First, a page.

This I recall to my mind, therefore have I hope. It is of the Lord’s mercies that we are not consumed, because his compassions fail not. They are new every moring: great is thy faithfulness. The Lord is my portion saith my soul: therefore will I hope in him. The Lord is good unto them that wait for Him, to the soul that seeketh him. It is good that a man should both hope and quietly wait for the salvation of the LORD. Lamentations 3: 21-26

Wednesday, May 21, 2008

Say That Again, Sam

This got kind of loud...oooops!

There is an old joke I am sure everyone has heard before. It goes like this:

Joke Teller: “Pete and Re-Pete are in a boat. Pete fell out. Who was left?”
Unsuspecting Listener: “Repeat.”

Joke Teller:
“Pete and Re-Pete are in a boat. Pete fell out. Who was left?”

Unsuspecting Listener: “Repeat.”

Joke Teller: “Pete and Re-Pete are in a boat. Pete fell out. Who was left?”
Unsuspecting Listener: “Repeat.”

…ad nauseum…

Life has been a lot like that joke around here lately. I don’t know if it is Spring Fever or end of the school year blues (although we school year round—it never really ends). But I have been repeating myself a lot repeating myself a lot repeatingmyselfalot…sorry, my record is stuck, lately. No one, and I repeat, NO ONE, , and I repeat, NO ONE is listening too me. Sadly I can’t even seem to remember what I said to myself in one room after I walk into the next.

We are trying to tie up all loose ends so that we might have two weeks off from school. So the boys can have a break and I can clean up the fall out I mean mess I mean tidy and straighten the artfully arranged clutter.

I’m behind on my blog reading. Behind on my IRL friends, behind, behind, behind, behind…

Reminds me of a song…

Because it repeats. And makes a lot of noise. Kind of like stuff here.

You can’t ride in my red wagon
The wheels are broke
And the axle’s draggin’
Same song
Next verse
A little bit louder and a little bit worse…

You can’t ride in my red wagon
The wheels are broke
And the axle’s draggin’
Same song
Next verse
A little bit louder and a little bit worse…

You can’t ride in my red wagon
The wheels are broke
And the axle’s draggin’
Same song
Next verse
A little bit louder and a little bit worse…

Like I said…it repeats. And is loud. Kind of like here.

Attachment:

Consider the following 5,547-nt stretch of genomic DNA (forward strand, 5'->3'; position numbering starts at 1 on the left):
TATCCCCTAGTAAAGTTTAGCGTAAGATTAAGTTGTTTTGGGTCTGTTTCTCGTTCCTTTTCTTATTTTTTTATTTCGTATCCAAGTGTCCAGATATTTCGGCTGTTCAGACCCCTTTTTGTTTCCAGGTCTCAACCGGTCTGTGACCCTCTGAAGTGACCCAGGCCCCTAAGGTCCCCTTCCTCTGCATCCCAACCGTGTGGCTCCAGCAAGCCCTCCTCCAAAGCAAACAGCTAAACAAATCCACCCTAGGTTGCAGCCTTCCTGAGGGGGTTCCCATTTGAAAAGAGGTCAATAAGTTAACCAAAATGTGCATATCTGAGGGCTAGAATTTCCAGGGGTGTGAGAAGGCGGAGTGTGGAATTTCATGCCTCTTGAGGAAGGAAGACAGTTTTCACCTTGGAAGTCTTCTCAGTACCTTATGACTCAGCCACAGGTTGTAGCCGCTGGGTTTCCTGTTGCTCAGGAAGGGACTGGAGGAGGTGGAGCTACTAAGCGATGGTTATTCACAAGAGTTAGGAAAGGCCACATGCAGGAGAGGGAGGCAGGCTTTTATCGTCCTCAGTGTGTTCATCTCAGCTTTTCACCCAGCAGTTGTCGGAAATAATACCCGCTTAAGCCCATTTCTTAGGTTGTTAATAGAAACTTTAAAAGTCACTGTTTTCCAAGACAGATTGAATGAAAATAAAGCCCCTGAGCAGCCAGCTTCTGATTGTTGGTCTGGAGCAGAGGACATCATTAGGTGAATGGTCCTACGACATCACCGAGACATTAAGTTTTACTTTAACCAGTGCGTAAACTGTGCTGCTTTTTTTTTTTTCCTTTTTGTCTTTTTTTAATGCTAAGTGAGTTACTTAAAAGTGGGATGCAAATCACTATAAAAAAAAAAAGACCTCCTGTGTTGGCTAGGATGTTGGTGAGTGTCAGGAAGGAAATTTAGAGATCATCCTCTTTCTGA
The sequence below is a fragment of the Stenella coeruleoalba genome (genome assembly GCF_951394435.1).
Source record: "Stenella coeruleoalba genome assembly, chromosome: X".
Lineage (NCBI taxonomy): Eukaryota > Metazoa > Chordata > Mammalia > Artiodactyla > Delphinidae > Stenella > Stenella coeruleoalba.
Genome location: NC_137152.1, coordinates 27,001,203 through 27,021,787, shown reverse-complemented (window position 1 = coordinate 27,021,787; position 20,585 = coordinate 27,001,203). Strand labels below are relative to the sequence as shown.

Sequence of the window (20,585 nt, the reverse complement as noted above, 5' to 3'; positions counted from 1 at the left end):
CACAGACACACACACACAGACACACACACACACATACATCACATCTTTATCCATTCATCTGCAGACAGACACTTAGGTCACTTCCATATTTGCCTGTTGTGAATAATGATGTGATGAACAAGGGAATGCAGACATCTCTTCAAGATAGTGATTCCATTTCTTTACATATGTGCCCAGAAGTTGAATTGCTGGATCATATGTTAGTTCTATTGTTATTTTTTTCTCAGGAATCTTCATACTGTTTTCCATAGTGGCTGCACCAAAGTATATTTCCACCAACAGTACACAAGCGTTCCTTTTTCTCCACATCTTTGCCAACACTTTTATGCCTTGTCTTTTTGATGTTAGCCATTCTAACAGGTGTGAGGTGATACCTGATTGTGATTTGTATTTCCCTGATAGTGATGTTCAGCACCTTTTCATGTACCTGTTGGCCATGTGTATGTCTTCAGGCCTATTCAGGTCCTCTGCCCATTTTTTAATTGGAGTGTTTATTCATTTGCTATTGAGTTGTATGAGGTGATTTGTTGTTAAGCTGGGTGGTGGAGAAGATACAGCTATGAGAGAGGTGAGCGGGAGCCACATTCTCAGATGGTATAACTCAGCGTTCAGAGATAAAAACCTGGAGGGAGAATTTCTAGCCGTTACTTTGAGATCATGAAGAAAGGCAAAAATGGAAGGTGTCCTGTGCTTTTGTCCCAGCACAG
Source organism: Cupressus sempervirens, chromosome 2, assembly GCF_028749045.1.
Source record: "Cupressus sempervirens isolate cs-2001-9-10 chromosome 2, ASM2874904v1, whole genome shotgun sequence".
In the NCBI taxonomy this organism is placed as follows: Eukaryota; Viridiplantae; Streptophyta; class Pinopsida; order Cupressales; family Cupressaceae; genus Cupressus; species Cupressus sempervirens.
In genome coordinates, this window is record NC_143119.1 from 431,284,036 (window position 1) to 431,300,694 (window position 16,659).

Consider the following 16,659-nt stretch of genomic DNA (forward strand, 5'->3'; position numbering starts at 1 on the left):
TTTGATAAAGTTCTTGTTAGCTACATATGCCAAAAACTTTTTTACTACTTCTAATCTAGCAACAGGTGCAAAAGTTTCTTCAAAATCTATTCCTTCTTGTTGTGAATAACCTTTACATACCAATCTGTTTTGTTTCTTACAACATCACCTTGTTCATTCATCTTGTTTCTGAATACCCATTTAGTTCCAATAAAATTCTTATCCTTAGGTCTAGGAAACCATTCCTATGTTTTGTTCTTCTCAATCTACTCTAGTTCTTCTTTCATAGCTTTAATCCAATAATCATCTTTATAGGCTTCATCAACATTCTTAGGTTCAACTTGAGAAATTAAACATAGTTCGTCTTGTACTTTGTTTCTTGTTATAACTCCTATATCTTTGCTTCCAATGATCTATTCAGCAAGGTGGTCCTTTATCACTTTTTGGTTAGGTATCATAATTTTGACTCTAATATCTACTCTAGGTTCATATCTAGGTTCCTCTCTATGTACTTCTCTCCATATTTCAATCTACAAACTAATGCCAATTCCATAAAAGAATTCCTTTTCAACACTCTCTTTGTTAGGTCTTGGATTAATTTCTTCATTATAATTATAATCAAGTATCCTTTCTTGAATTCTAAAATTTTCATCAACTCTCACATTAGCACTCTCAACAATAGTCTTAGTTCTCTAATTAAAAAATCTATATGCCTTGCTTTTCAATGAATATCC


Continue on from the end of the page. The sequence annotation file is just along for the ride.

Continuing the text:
Tuesday, May 20, 2008

My Side of the Mountain Book and Movie Review

My side of the mountainLast year I read a book that apparently many read in junior high and high school, but somehow I had missed. I read Jean Craighead George’s My Side of the Mountain. I got to share it this year with Roo who loved it as much as I do.

Sam Gribley, a young boy leaves New York to run away to the Catskill Mountains. . He takes off with supplies, a seemingly small amount of money (at least by today’s standards) and a goal; to live off the land, to be one with nature. He tells his parents of his plan, but apparently no one quite believed he would get very far. Sam hitchhiked out of town and as the trucker he got a ride with deposits him alongside the road Sam tells him of his plans:

“He laughed. Everybody laughed at me. Even Dad. I told Dad that I was going to run away to Great-grandfather Gribley’s land. He had roared with laughter and told me about the time he had run away from home. He got on a boat headed for Singapore, but when the whistle blew for departure, he was down the gangplank and home in bed before anyone knew he was gone. then he told me, “Sure, go try it. Every boy should try it.” ”

Written in 1959 this Newbery Honor winner obviously hales from a time when video games were not even a dream, baseball was a game on a vacant lot or a treat to go to a pro game. Soccer didn’t exist on this continent. What was on children’s minds then? My Side of the Mountain also speaks of a time when it was safe to hitchhike and parents were able to let their children roam freely without worry of “something terrible” happening. It seems idyllic and totally impossible. It seems almost childish in our very “sophisticated” world in the United States today. But after about the first two paragraphs the story became real and I jumped in with happiness.

My Side of the Mountain is the runaway dream that many children have; the perfect meeting with nature and the majesty of Sam’s mountain and his falcon Frightful.

Jean Craighead George touched her readers and continued with the sequels On the Far Side of the Mountain, Frightful's Mountain and Frightful’s Daughter.

my side of the mountainThis week we watched the 1969 movie made from the book. As almost always, the producers/directors/screenwriters decided they could do better than the original. And while it was a fine movie, as almost always, the book is infinitely better. The movie begins, not in New York, but in Toronto and moves to the Laurentian Mountains instead of the Catskill Mountains. The acting is satisfactory. The scenery is gorgeous. The film is as dated as the book—but it’s very likely why we all enjoyed it. This is the old-fashioned family film many of us remember growing up. Not loud, no fancy effects, nothing from outer space, no super heroes. Just a simple premise and a goal to entertain.

We enjoy reading books and watching movies based on the books and discussing and critiquing them here. I recommend the movie as acceptable for all ages. There is some sadness in it with the death of a couple animals, but it is certainly not violent. The book I highly recommend again as a read aloud for